Why Taking Shrinking Into Account When Purchasing Workwear Is Necessary

Anything you wear for work needs to fit well, and that's especially true for workwear for construction and other physically active professions. One doesn't normally think about laundry and shrinking clothing when purchasing a hi-vis jacket, for example, but shrinking in the laundry is still something that can happen to these garments, depending on the material they're made of. Shrinking is usually a result of unwashed cotton and/or wool being thrown in hot water and a hot tumble dryer, and it has more consequences than just making the clothing uncomfortable or too small to wear at all. 

Shrinking Leads To Restriction

Sometimes the shrinking isn't so noticeable; the garment shrinks just a little, so it's still wearable. After spending all that money, you might just think you'd lose a couple of kilos and continue to wear the item. However, that tiny bit of shrinking causes restriction. You can't fully move that easily or quickly without risking damage to the clothing from stretching or tearing the material as you try to make full movements. That affects your reaction time, too, as the restriction can be startling and make you pause as you try to adjust the clothing.

Chafing Is An Issue

Chafing also becomes a problem because even soft, stretchy fabric can lead to irritation if it continually rubs against your skin. Your workwear should not increase your risk of irritation; the workwear needs to be just loose enough to allow for free movement without getting in your way.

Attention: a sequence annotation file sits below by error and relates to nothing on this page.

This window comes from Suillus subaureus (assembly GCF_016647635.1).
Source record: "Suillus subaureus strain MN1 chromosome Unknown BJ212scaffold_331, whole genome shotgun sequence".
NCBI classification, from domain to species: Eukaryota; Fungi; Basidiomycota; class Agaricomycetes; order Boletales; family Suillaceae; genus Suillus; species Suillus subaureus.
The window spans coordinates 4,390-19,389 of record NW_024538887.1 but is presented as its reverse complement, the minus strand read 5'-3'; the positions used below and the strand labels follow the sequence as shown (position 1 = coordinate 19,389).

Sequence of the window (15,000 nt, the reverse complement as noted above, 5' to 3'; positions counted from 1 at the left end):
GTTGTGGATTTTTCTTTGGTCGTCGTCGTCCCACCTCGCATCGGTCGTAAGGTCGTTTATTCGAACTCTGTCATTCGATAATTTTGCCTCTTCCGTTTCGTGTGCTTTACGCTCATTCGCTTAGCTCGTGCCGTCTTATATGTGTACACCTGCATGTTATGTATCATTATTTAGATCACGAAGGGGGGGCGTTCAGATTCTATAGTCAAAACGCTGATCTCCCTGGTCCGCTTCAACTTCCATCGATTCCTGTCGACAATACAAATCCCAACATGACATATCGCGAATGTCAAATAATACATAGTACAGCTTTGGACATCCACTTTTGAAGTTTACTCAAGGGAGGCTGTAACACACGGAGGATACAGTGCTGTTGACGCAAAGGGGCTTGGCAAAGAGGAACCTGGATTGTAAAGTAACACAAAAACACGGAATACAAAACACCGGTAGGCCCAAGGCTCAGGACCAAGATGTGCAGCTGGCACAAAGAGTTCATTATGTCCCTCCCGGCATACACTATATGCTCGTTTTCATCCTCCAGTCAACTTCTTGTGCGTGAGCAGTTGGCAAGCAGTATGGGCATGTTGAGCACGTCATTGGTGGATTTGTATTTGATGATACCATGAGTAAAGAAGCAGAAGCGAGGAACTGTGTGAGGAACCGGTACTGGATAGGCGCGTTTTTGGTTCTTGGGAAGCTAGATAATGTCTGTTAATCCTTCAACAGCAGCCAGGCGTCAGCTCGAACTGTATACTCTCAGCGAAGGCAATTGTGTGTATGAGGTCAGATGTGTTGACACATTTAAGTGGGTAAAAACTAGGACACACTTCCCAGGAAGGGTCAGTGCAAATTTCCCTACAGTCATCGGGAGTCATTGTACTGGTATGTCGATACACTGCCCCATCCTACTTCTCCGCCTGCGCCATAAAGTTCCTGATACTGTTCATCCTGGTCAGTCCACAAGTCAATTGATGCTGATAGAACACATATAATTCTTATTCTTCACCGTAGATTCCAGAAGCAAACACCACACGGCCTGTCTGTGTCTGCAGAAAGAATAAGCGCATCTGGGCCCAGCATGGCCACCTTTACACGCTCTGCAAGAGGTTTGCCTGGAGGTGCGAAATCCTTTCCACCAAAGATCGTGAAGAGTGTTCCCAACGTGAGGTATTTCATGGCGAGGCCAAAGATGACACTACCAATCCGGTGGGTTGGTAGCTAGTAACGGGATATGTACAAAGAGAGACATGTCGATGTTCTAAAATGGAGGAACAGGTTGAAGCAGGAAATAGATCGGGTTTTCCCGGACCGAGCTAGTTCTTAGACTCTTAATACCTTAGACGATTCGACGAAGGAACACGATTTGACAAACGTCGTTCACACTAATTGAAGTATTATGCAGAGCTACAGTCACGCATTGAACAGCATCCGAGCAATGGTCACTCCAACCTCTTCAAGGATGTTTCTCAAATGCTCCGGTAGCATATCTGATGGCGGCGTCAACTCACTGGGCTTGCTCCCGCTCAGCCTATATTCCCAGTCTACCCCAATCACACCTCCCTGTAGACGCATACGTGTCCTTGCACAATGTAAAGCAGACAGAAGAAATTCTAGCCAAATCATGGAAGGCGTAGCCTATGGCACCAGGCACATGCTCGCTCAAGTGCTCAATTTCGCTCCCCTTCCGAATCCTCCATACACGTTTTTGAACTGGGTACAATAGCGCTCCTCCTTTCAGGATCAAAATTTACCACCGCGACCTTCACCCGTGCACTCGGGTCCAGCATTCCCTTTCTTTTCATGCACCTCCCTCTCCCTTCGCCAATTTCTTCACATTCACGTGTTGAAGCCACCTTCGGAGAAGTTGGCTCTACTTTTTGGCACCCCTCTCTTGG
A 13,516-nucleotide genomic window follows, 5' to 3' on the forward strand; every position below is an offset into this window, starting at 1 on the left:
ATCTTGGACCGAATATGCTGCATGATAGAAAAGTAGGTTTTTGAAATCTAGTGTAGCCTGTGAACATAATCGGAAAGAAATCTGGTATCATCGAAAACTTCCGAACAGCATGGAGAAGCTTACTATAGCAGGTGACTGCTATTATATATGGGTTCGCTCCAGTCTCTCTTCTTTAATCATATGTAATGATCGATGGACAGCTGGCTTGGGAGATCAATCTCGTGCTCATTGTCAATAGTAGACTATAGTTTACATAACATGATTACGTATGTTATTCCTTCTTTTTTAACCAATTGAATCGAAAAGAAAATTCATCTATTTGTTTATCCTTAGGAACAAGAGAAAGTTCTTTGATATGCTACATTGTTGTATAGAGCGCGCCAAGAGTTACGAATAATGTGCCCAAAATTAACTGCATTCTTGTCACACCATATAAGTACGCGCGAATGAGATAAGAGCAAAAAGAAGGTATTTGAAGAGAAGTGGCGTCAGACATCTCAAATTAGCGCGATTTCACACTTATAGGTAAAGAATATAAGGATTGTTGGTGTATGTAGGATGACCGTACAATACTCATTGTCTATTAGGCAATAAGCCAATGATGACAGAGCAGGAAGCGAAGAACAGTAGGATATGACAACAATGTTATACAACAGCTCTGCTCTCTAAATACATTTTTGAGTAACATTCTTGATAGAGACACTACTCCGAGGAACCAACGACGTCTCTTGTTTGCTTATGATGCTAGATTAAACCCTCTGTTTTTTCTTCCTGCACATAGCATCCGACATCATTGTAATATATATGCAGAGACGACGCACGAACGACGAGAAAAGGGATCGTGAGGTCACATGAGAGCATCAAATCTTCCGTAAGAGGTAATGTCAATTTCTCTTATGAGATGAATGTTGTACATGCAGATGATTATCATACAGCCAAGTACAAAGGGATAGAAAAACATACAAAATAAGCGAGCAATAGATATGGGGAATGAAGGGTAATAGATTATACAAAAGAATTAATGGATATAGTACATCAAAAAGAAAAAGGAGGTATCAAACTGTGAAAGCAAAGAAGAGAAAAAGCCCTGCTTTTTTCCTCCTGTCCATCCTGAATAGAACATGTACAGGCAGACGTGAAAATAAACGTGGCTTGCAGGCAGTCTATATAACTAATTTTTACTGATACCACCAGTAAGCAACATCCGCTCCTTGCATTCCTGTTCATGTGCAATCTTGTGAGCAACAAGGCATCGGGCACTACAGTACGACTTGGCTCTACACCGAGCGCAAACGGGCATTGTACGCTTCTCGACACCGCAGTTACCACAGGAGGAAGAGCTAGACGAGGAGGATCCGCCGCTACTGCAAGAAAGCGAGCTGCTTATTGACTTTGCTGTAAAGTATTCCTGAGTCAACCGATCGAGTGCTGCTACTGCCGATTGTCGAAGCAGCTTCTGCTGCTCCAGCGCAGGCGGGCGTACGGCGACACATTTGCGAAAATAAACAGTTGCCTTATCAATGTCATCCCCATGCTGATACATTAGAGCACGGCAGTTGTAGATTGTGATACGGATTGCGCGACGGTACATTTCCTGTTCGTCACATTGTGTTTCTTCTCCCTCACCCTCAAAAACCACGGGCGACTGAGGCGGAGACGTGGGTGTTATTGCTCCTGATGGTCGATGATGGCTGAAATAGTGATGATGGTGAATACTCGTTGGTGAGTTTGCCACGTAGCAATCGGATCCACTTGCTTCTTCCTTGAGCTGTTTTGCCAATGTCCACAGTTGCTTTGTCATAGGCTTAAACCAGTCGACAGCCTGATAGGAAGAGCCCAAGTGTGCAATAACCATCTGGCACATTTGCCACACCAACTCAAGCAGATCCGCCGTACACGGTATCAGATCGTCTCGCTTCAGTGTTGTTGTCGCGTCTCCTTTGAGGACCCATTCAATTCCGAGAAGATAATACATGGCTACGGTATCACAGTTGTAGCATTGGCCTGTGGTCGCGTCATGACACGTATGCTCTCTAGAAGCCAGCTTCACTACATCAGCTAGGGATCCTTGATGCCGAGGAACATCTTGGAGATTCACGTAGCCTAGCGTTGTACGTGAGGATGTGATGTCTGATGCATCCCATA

Avoiding Problems Caused By Shrinking

You've got a number of ways to avoid this problem. One is to look for workwear made from materials that won't shrink, such as synthetic fabrics. If you prefer natural fabrics like cotton, look for prewashed fabric because the shrinking has already been accounted for; you should be able to wash the garments without seeing a noticeable change in how the garments fit. Another option is to size up; buy a garment in one size larger (or a half size larger, if possible) than you usually wear. It's much easier to take in clothing that's too big than to try to move in clothing that's a tad too tight.

Companies that sell workwear should have the materials listed and should note in product descriptions whether the material is pre-washed or pre-shrunk. You can also call customer service lines to find out more about the items to ensure you get the right size.



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Building a Better Business Hello! My name is Karl and this is my new blog. On this blog, I will be talking about the various ways in which you can grow your business. I should point out that I am not a business-owner myself but I do one day hope to be able to set up my own shop. In preparation, I have been paying a visit to various local businesses so I could find out how they operate and what makes them successful. I have learnt lots of very cool things which I would like to share with you. I hope you find my blog useful.

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